Horseshoe crabs can be found on many beaches along the Jersey shore. Their coolness factor? Don’t be so quick to judge.
Honestly, they get a bad wrap. Where are their eyes? Wait, how many eyes do they have? That hard shell and tail don’t attract people to think of them as cute, cool or helpful creatures from the sea. Helpful? We’ll explain.
1. Horseshoe crabs aren’t really crabs.
They’re not crabs at all but more closely-related to spiders.
2. Here’s “looking” at you kid…
Rachel Oh via Wikimedia Commons
Each horseshoe crab has an array of sight organs. Large compound eyes rest on the sides of their shells. Come mating season, these bean-shaped units help crabs locate a partner. Behind each one, there’s a small, primitive photoreceptor called a lateral eye. Towards the front of the shell are two tiny median eyes and a single endoparietal eye. On its underside, a horseshoe has two “ventral eyes,” which presumably help it navigate while swimming.
2. They’re kind of dinosaurs.
And you thought Jurassic Park was the only way to see dinosaurs in 2016? Nope. Aside from the potential for raptors and T-Rex returning, horseshoe crabs can claim “dino-status” in the here and now. They are actually considered dinosaurs – yes, dinosaurs! These “living fossils” have been around for 445 million years. Discovered in 2008, the 25 millimeter-wide Lunataspis aurora crawled over Manitoba nearly half a billion years ago, about 100 million years older than any previously known forms. This makes it the world’s oldest-known horseshoe crab. Four species are with us today, all of which closely resemble their long-extinct ancestors.
3. Hundreds of THOUSANDS Gather in the Delaware Bay for a Massive Breeding Frenzy.
Every year in May and June, the Delaware bay becomes the largest Atlantic horseshoe crab spawning zone on EARTH. During the night, a female will climb ashore with a male (or several) in hot pursuit. After she digs a hole and deposits her eggs, the males fertilize them. Migratory shore birds descend upon the bay in huge numbers to feed on the nutrient-rich eggs. Scores of red knots, which use the crab fest as a final stop during their yearly migration from the Arctic to South America making it a great spot for bird watching fans.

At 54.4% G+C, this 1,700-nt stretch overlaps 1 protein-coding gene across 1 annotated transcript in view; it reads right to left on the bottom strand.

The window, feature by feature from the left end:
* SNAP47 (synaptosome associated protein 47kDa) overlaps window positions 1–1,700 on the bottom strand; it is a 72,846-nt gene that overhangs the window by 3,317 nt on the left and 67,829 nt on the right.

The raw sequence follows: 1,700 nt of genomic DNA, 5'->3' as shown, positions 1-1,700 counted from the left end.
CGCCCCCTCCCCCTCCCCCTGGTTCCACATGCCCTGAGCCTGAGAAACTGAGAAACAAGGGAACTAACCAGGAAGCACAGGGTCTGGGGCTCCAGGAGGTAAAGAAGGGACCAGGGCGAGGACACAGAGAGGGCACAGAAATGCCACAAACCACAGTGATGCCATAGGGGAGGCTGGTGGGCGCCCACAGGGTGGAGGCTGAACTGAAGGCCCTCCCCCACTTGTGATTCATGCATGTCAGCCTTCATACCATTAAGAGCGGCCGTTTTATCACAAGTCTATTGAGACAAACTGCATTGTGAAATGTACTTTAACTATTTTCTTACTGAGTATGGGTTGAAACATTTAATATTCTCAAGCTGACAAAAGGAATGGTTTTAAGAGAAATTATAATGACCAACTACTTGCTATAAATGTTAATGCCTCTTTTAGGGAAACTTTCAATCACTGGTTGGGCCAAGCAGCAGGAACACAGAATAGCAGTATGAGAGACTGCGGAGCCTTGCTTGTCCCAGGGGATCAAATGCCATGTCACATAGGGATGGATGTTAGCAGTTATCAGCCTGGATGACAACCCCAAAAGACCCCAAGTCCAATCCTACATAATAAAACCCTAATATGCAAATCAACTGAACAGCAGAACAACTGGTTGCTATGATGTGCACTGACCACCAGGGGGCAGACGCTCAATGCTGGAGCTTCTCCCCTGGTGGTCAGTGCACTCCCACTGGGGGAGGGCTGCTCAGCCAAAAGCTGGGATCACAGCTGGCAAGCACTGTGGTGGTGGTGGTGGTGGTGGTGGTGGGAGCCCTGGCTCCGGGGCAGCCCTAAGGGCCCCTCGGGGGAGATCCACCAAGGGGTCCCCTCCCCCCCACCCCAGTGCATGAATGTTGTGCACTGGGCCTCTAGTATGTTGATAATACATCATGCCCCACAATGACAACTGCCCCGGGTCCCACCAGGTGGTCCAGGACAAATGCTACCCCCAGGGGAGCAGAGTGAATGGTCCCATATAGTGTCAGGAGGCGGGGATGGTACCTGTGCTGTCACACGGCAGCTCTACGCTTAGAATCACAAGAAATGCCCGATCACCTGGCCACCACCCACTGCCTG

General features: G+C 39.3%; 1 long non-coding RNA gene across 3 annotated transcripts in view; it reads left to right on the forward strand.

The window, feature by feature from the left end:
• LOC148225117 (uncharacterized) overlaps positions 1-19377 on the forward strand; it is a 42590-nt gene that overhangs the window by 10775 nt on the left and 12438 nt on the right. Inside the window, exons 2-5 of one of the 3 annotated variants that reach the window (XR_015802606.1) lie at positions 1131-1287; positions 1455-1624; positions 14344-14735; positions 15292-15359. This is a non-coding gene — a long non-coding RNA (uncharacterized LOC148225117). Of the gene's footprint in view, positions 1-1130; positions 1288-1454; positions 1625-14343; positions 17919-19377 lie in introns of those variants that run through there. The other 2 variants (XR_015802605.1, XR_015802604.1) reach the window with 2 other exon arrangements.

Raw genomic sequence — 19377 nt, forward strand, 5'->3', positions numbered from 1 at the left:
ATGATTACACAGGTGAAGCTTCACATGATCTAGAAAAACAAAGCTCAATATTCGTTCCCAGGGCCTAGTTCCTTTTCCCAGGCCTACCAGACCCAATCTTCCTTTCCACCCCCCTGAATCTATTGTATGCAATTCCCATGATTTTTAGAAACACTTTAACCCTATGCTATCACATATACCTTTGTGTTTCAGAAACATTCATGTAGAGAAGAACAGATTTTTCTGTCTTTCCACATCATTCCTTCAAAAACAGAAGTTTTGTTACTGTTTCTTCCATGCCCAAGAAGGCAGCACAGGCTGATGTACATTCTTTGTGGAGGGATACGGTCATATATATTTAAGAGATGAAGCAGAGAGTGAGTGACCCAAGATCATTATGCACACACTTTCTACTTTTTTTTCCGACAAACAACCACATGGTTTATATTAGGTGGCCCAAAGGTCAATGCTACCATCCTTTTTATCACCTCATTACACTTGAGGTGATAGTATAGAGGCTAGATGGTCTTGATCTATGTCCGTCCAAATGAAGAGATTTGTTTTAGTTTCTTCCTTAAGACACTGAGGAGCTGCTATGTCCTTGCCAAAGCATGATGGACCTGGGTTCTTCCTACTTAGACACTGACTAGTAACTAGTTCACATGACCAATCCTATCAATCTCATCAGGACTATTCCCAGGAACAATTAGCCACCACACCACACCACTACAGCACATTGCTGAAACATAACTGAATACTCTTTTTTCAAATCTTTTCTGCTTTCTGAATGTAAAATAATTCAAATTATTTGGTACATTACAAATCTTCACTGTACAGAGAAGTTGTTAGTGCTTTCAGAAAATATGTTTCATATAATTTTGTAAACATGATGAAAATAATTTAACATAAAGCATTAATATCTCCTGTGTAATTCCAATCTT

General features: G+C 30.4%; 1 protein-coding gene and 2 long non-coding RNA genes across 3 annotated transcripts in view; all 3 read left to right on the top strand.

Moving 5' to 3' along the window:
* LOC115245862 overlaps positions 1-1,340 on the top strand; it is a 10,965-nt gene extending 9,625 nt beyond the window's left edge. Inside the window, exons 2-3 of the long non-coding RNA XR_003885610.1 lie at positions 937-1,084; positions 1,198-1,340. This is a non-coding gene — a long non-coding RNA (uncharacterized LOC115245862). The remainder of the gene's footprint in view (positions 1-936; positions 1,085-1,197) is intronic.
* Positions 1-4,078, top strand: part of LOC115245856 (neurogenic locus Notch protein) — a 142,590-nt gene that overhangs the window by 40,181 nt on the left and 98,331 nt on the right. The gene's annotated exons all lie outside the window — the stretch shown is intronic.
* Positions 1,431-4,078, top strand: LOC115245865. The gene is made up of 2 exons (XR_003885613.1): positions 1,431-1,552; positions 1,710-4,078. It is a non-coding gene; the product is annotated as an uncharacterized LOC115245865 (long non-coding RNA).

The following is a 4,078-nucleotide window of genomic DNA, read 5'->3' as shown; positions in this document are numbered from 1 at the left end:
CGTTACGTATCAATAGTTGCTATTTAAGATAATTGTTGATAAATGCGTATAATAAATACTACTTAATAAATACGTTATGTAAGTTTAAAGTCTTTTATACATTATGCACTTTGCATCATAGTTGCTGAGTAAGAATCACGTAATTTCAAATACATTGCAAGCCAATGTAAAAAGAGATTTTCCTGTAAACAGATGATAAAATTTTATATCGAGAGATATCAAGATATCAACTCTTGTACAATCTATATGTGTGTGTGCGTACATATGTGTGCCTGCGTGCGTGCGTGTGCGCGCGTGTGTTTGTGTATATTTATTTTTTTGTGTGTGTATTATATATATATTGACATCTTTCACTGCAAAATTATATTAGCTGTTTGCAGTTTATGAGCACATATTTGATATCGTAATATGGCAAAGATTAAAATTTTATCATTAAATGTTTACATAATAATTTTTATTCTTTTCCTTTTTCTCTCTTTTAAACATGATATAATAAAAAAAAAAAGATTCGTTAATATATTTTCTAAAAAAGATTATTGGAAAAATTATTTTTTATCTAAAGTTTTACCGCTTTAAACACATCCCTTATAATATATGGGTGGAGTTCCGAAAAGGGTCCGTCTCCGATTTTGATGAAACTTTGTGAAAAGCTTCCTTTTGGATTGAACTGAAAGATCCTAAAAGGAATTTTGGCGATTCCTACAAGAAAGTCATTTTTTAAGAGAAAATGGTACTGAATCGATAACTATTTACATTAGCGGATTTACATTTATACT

4. Adulting is super hard for a horseshoe crab.
Or making it into adulthood, anyway. A mother can lay as many as 90,000 eggs per clutch. It’s estimated that only about 10 of those individual embryos will ever become adults. Before they get a chance to hatch, fish, sea turtles and birds consume the eggs making nesting horseshoe crabs vital to the ecology of Delaware Bay and countless other regions around the world.
5. Horseshoe crabs have been helping humans for 60 years.
So sweet of them, huh? Seriously, if you are under the age 0f 40 and have been vaccinated – thank the nearest horseshoe crab you can find. Let us explain why.
A horseshoe crab’s blood is blue and contains hemocyanin, which contains copper, to transport oxygen throughout the body and turns bluish-green when it oxidizes.
(Our blood uses iron-based hemoglobin and turns red, as you most likely are aware, when exposed to oxygen.)
Another interesting fact about these anthropods is they lack infection-fighting white blood cells. When you live in the sea and a single gram of undersea sediment contains roughly 1 billion bacteria, what do you do to fight infection? Special cells called amebocytes attack pathogens in the horseshoe crab’s body by sealing them inside a gooey physical barrier, thus halting the spread of infection.
In 1956, Johns Hopkins University physician Frederick Bang discovered this characteristic leading medical researchers to test the safety of a vaccine or injectable drug by introducing horseshoe crab amebocytes into a sample. If the cells start releasing their goo, it’s because they’ve encountered bacteria and the product isn’t ready for humans.
In the 1970s, the FDA made this test mandatory for experimental drugs and surgical implants. The magic elixir is extracted from over 600,000 “donors” every year, each of whom parts with 30 percent of its blood before being released within 48 hours. Sadly, about 10–15 percent of captured crabs die somewhere in the process, and survivors can exhibit lethargic behavior down the road. Scientists aren’t insensitive to this problem. Researchers have been trying to develop synthetic amebocytes and regulations have been set for blood extraction to ease impact on the species.
So there you have it. Horseshoe crabs are pretty awesome – don’t you agree?